“However, I would not expect that everyone will feel secure with artificial intelligence solely based on regulations. Users trust systems that are predictable and whose workings they understand, not necessarily those that are regulated. I believe that interpretability of AI, through solutions like explainable AI, can bring much more good in terms of trust than regulations alone,” concludes Tomasz Trzciński.

Legal changes and innovation

Dr. Tomasz Michalak, leader of the research team in IDEAS NCBR AI for Security, also comments on the AI Act.

“In the case of any significant technological change, a dilemma arises: is it better to wait for the technology to develop before regulating it, or to regulate it from the very beginning, before it reaches maturity? Introducing regulations gradually as technology develops allows for increased innovation and flexibility in research. It also enables the full utilization of the potential inherent in the evolving technology without unnecessary constraints, potentially leading to optimization and increased efficiency in the actions taken. There is greater room for creativity in technology development, and it becomes easier to achieve progressive results when the possibilities for further development are not strictly regulated,” explains Tomasz Michalak.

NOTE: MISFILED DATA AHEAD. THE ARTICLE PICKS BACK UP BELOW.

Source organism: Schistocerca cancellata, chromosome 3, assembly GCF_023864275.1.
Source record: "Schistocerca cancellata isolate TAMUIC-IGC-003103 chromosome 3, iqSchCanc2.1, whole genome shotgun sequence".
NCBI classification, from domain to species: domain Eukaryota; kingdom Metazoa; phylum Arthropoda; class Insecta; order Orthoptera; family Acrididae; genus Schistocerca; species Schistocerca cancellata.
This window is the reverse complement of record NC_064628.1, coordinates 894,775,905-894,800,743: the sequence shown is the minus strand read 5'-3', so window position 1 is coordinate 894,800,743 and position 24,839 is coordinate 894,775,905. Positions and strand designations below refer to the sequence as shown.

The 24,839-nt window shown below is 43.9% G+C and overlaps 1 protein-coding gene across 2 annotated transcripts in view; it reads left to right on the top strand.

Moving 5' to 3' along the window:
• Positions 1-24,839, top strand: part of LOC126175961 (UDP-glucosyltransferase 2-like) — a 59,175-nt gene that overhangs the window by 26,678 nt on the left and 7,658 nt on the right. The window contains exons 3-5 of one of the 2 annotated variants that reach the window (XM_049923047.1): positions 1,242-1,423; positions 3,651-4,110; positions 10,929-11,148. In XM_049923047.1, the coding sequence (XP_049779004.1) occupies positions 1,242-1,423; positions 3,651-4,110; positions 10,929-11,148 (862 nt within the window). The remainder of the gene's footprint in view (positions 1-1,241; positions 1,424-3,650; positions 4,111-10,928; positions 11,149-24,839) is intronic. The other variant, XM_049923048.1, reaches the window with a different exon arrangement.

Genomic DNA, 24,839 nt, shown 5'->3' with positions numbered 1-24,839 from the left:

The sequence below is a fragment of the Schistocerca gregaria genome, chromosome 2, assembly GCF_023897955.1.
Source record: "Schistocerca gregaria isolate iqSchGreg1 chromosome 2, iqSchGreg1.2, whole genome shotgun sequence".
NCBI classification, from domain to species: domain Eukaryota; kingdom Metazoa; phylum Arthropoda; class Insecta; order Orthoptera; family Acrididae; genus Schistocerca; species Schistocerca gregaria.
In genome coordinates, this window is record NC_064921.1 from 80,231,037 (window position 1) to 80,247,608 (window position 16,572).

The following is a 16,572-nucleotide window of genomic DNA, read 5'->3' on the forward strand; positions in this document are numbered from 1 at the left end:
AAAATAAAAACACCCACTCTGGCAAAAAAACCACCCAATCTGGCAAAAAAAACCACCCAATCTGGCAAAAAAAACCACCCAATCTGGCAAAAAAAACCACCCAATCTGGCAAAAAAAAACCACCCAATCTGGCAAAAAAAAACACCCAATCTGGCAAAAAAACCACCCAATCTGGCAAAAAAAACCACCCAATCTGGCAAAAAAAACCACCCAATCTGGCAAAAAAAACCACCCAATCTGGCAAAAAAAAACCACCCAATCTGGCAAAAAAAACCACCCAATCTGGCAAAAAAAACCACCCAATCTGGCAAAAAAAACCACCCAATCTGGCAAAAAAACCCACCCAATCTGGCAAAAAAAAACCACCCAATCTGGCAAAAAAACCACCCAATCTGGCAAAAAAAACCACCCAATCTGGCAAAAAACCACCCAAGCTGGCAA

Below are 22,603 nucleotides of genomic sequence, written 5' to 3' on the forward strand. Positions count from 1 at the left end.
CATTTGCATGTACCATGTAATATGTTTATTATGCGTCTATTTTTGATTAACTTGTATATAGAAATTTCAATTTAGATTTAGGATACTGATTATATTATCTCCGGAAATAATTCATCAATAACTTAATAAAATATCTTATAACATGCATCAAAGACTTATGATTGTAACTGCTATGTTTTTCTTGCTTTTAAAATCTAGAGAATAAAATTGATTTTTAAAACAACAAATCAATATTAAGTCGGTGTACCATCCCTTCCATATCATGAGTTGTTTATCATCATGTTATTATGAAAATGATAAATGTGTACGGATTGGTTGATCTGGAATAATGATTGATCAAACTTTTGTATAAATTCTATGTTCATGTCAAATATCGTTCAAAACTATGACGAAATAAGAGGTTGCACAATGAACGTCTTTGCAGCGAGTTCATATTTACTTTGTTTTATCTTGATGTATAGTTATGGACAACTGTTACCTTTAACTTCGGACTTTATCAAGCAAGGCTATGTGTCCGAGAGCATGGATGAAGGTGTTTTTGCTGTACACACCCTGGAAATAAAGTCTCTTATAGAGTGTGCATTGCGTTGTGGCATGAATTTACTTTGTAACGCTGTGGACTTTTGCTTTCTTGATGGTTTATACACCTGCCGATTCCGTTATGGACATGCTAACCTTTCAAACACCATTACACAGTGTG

Dr Tomasz Michalak
Dr Tomasz Michalak

“On the other hand, regulating AI development from the very beginning, even before the technology reaches full maturity, has its own advantages. It allows for the responsible identification of potential risks associated with AI and proactive addressing of ethical challenges. Planning research activities at an early stage of technology development in collaboration with lawmakers enables a more purposeful adaptation of the resulting solutions to societal values and expectations. As a result, it is possible to ensure safety, privacy protection, and responsible use of resources, which is particularly important for a technology with a significant impact on human well-being, such as AI,” he elaborates.

“Unfortunately, finding the right balance between regulation and innovation is a significant challenge. It requires ongoing dialogue between decision-makers, researchers, entrepreneurs, and society. Potential risks and benefits arising from the technology need to be monitored, and the appropriate scope and timing of regulations need to be determined. Therefore, the ongoing discussions in the European Union, the United States, and around the world are highly relevant. Considering the potential risks and impact of AI on humanity, in my opinion, taking precautions and implementing regulations are the more appropriate approach in this case. Of course, the question is: what kind of regulations and for whose benefit?” says the leader of the research team in IDEAS NCBR.